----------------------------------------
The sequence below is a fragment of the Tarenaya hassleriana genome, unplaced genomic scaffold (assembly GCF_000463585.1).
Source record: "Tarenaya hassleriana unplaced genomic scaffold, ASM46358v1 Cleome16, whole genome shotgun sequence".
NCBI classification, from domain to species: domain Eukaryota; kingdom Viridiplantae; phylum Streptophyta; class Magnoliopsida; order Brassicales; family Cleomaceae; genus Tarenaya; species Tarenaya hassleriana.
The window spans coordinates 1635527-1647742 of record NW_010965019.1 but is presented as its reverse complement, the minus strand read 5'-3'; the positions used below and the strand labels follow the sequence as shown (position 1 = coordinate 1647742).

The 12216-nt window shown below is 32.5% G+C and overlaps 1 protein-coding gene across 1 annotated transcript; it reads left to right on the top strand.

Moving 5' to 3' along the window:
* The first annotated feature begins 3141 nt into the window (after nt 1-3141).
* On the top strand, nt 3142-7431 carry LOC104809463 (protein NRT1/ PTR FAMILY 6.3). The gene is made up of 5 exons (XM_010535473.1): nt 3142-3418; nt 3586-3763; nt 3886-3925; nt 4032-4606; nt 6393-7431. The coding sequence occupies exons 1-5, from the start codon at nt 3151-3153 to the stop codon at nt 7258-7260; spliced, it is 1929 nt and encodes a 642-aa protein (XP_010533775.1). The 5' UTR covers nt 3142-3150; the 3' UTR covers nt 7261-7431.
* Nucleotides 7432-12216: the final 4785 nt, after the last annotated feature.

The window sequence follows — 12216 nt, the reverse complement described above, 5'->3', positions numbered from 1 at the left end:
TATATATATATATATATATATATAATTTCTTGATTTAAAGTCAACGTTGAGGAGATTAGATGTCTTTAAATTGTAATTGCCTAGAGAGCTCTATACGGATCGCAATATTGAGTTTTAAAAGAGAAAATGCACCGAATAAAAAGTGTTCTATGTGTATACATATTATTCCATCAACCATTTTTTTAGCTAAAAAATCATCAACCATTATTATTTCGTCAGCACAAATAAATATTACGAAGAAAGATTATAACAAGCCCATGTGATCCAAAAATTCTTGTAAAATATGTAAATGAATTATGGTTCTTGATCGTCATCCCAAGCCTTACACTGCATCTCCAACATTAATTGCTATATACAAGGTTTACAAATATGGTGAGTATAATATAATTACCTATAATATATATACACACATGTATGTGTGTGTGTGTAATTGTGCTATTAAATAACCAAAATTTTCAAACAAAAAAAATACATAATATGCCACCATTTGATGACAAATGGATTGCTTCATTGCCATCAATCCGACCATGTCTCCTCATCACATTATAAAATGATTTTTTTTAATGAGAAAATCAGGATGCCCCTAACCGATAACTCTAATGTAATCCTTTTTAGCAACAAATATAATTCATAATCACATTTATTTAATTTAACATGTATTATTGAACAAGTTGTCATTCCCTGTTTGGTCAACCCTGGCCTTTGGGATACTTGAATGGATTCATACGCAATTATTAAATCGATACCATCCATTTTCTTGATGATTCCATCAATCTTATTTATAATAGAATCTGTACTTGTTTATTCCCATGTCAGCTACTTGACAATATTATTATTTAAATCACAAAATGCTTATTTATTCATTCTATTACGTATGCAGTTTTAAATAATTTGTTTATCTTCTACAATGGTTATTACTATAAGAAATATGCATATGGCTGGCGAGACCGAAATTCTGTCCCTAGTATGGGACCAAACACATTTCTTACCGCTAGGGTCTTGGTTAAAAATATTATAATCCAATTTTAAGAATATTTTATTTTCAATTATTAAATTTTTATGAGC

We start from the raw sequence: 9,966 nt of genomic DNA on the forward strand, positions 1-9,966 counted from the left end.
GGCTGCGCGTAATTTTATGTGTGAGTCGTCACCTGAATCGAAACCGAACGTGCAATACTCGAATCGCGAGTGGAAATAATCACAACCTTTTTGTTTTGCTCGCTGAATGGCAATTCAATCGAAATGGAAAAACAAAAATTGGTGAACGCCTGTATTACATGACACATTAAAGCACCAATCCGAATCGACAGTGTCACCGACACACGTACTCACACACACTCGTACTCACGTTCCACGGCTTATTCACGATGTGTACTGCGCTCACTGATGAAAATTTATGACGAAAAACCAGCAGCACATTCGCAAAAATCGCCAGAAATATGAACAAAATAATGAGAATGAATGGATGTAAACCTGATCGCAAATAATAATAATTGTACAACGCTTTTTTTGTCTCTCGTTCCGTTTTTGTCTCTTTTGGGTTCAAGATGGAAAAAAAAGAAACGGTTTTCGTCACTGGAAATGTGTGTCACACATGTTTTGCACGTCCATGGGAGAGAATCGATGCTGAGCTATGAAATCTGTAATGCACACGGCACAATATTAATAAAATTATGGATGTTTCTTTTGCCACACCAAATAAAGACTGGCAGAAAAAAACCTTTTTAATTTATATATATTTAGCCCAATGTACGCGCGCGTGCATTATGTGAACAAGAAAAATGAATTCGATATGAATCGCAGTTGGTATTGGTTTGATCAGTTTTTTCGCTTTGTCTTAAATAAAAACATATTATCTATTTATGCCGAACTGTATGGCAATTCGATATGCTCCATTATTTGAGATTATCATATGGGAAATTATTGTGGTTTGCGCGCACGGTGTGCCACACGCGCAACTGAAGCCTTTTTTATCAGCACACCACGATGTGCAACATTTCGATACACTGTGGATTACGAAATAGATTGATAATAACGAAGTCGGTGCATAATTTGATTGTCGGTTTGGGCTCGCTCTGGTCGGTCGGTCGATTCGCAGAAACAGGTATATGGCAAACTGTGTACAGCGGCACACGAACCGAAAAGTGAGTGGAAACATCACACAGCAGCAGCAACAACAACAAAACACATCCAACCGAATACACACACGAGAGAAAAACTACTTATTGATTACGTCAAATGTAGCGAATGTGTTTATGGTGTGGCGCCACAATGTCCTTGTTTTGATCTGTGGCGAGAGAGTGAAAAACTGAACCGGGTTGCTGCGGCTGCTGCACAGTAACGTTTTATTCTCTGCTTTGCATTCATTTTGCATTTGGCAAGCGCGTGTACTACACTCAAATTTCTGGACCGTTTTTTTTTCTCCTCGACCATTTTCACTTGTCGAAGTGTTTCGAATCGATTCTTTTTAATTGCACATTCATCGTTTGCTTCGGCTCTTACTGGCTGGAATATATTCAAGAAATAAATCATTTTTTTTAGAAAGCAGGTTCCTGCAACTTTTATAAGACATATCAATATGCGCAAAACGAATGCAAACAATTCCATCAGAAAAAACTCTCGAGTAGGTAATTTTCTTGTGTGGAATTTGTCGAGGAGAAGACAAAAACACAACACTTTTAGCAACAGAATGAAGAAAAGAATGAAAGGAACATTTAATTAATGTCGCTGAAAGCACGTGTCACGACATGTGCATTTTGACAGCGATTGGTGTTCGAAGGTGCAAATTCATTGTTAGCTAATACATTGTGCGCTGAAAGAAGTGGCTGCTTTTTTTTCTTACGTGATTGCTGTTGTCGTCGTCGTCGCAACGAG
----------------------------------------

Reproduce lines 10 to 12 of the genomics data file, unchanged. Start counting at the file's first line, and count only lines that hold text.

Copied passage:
The window sequence follows — 12216 nt, the reverse complement described above, 5'->3', positions numbered from 1 at the left end:
TATATATATATATATATATATATAATTTCTTGATTTAAAGTCAACGTTGAGGAGATTAGATGTCTTTAAATTGTAATTGCCTAGAGAGCTCTATACGGATCGCAATATTGAGTTTTAAAAGAGAAAATGCACCGAATAAAAAGTGTTCTATGTGTATACATATTATTCCATCAACCATTTTTTTAGCTAAAAAATCATCAACCATTATTATTTCGTCAGCACAAATAAATATTACGAAGAAAGATTATAACAAGCCCATGTGATCCAAAAATTCTTGTAAAATATGTAAATGAATTATGGTTCTTGATCGTCATCCCAAGCCTTACACTGCATCTCCAACATTAATTGCTATATACAAGGTTTACAAATATGGTGAGTATAATATAATTACCTATAATATATATACACACATGTATGTGTGTGTGTGTAATTGTGCTATTAAATAACCAAAATTTTCAAACAAAAAAAATACATAATATGCCACCATTTGATGACAAATGGATTGCTTCATTGCCATCAATCCGACCATGTCTCCTCATCACATTATAAAATGATTTTTTTTAATGAGAAAATCAGGATGCCCCTAACCGATAACTCTAATGTAATCCTTTTTAGCAACAAATATAATTCATAATCACATTTATTTAATTTAACATGTATTATTGAACAAGTTGTCATTCCCTGTTTGGTCAACCCTGGCCTTTGGGATACTTGAATGGATTCATACGCAATTATTAAATCGATACCATCCATTTTCTTGATGATTCCATCAATCTTATTTATAATAGAATCTGTACTTGTTTATTCCCATGTCAGCTACTTGACAATATTATTATTTAAATCACAAAATGCTTATTTATTCATTCTATTACGTATGCAGTTTTAAATAATTTGTTTATCTTCTACAATGGTTATTACTATAAGAAATATGCATATGGCTGGCGAGACCGAAATTCTGTCCCTAGTATGGGACCAAACACATTTCTTACCGCTAGGGTCTTGGTTAAAAATATTATAATCCAATTTTAAGAATATTTTATTTTCAATTATTAAATTTTTATGAGC

We start from the raw sequence: 9,966 nt of genomic DNA on the forward strand, positions 1-9,966 counted from the left end.